During the Coronavirus pandemic, demand for oil plunged leaving the fossil fuel industry in survival mode. The oil price plunge reduced the lucrative returns expected from exploration projects. US and Canadian oil production, which is relatively high-cost compared to Saudi Arabian, could have a hard time recovering. There was also delay in a number of big fossil fuel projects, from LNG terminals in Australia to coal plants in Indonesia. If consumer demand is reduced due to the economic crisis, then fossil-fuel use might not recover. But the fossil fuel industry has also had lots of support from governments around the world.
Before the pandemic, the fossil fuel industry already got government subsidies of $300bn each year. Additionally, the US Coronavirus relief package offered low-interest loans that were available to fossil fuel companies, without requiring any climate action. The Canadian government said it would give loans to its oil companies and gave financial backing to proceed with the $8 billion Keystone XL pipeline, despite a decade long opposition prior to the pandemic. Other pipelines also continued construction despite the lock down. In China, once the virus reduced, there was a surge in issue of permits for new coal-fired power plants - more permits were issued than in the whole of 2019. In South Korea, the major coal plant builder Doosan Heavy Industries got a $825m government bailout although it was already in financial trouble before the pandemic. The Australian government deferred taxes for oil and gas explorers.
Three US states passed laws criminalising fossil fuel protests – South Dakota, Kentucky and West Virginia.
Coronavirus also led to increased production of surgical masks, protective gear and medicines, most of which have roots in fossil fuels.
The Coronavirus pandemic posed a serious threat to global investments in clean energy. The International Energy Agency (IEA) warned that energy companies could struggle to finance projects involving solar, wind and other renewable technologies. Forecasts for global solar demand were cut for 2020 and new solar projects expected to go down by 8%. Solar manufacturers across the world cited production and project delay, and analysts warned of higher costs for green manufacturers and a hit to global operations. Brazil indefinitely postponed green power auctions scheduled for 2020 and in South Africa, the state-owned power giant Eskom said it will cut the wind power it had committed to buy.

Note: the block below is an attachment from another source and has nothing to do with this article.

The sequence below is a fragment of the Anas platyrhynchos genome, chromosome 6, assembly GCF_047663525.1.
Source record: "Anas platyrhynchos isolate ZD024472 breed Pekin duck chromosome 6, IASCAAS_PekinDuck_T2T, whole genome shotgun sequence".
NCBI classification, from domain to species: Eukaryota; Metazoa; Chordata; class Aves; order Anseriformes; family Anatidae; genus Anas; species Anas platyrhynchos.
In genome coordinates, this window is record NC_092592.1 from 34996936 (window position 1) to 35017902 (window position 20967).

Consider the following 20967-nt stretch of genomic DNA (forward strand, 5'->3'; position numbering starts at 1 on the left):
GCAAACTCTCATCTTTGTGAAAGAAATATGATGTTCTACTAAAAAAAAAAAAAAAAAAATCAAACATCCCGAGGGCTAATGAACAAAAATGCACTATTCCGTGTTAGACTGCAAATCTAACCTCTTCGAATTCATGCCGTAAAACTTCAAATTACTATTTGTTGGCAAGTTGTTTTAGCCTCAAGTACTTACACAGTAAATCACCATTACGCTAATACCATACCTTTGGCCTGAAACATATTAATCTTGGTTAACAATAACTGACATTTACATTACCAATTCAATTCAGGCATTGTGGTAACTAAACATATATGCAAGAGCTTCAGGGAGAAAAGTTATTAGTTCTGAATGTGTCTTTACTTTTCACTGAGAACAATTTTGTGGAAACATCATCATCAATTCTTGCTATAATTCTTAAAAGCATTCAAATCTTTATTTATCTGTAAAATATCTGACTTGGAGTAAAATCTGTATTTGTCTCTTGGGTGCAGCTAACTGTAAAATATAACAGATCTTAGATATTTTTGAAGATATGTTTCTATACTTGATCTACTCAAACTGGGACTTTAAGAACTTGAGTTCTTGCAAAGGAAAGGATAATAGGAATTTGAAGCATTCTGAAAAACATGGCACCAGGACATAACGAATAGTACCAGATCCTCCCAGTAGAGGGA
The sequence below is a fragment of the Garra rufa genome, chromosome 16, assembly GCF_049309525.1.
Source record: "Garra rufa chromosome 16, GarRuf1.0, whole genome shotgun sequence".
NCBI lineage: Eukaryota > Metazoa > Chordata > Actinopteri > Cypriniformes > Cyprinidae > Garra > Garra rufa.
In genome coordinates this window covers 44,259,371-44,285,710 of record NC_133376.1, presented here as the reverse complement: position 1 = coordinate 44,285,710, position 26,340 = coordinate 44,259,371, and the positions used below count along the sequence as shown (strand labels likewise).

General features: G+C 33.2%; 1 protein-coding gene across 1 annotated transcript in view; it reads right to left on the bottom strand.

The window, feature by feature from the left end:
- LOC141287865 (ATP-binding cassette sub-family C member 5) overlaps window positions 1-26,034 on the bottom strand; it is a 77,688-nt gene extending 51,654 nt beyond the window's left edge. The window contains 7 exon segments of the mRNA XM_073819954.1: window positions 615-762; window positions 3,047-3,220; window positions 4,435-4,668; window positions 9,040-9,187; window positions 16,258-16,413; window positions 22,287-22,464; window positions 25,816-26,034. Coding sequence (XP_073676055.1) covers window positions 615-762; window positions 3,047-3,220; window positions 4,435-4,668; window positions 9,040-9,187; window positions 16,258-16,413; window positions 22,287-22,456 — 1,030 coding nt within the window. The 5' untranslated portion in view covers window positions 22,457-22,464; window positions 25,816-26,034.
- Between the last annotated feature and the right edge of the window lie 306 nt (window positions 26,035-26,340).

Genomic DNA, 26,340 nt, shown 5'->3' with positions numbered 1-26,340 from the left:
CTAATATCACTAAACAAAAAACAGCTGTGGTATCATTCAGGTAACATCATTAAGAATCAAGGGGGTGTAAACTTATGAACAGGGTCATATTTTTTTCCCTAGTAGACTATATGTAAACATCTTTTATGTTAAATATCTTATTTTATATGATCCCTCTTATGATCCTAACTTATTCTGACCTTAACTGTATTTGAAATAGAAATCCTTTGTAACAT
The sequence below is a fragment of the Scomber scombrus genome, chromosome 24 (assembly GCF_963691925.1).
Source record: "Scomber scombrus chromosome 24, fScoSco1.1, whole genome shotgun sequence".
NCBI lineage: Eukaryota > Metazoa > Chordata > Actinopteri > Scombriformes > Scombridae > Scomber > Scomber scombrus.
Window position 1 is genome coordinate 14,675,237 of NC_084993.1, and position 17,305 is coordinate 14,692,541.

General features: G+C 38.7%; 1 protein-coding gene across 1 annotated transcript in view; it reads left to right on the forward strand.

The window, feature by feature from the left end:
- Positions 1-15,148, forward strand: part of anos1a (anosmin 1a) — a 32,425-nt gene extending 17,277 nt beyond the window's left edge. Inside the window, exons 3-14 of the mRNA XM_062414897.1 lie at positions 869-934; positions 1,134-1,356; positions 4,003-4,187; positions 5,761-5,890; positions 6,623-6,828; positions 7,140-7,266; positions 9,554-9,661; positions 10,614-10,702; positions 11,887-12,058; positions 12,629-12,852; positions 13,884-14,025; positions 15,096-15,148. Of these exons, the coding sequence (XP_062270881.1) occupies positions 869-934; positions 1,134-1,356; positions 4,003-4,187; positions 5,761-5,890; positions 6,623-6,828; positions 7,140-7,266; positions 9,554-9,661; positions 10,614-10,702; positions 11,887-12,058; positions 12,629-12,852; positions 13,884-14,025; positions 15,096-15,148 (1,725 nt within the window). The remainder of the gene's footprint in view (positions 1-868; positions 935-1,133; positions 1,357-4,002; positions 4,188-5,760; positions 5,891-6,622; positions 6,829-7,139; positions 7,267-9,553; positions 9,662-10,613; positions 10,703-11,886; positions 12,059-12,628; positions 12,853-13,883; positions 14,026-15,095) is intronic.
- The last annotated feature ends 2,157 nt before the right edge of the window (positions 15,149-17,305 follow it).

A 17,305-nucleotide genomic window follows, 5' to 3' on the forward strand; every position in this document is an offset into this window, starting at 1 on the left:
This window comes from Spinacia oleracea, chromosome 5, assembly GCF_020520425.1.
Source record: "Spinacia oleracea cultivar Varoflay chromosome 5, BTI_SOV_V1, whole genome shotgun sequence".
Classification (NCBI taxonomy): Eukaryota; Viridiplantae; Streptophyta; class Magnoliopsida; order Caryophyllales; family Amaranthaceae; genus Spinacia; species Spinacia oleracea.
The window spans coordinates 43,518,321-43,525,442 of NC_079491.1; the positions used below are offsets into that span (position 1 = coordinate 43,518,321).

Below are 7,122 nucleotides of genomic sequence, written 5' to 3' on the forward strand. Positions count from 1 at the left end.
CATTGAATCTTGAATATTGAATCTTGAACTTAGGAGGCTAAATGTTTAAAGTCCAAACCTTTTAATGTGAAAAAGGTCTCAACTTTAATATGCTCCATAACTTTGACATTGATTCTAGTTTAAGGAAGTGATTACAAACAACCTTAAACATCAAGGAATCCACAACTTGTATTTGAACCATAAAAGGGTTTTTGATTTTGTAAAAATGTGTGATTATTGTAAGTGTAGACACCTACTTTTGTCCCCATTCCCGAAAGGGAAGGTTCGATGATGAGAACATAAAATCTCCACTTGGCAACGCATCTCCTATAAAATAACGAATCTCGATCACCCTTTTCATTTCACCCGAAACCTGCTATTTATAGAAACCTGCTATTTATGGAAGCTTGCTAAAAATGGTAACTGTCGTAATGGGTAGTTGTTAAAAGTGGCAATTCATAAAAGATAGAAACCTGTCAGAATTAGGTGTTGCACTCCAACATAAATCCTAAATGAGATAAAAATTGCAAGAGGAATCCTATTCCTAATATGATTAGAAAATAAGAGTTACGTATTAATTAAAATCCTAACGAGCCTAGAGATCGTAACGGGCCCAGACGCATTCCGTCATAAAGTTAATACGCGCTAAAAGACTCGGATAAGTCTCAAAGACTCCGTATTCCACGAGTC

Analysts think that the continuing drop in oil prices could encourage people to use more oil and gas, hurt demand for low- or no-carbon products like electric vehicles and discourage investment in energy efficiency and renewable energy.
The only positive for green energy is that the cost of renewables is now at par or below that of fossil fuels. Some experts believe that plummeting demand caused by the economic crisis could lead to a massive spike in oil prices next year when the economy comes out of hibernation, leaving a gap for renewables such as wind and solar to fill. Some governments are continuing investment in green energy. In France, the government approved 288 wind and solar energy projects, relaxed deadlines and cancelled a planned withdrawal of rooftop solar subsidies.
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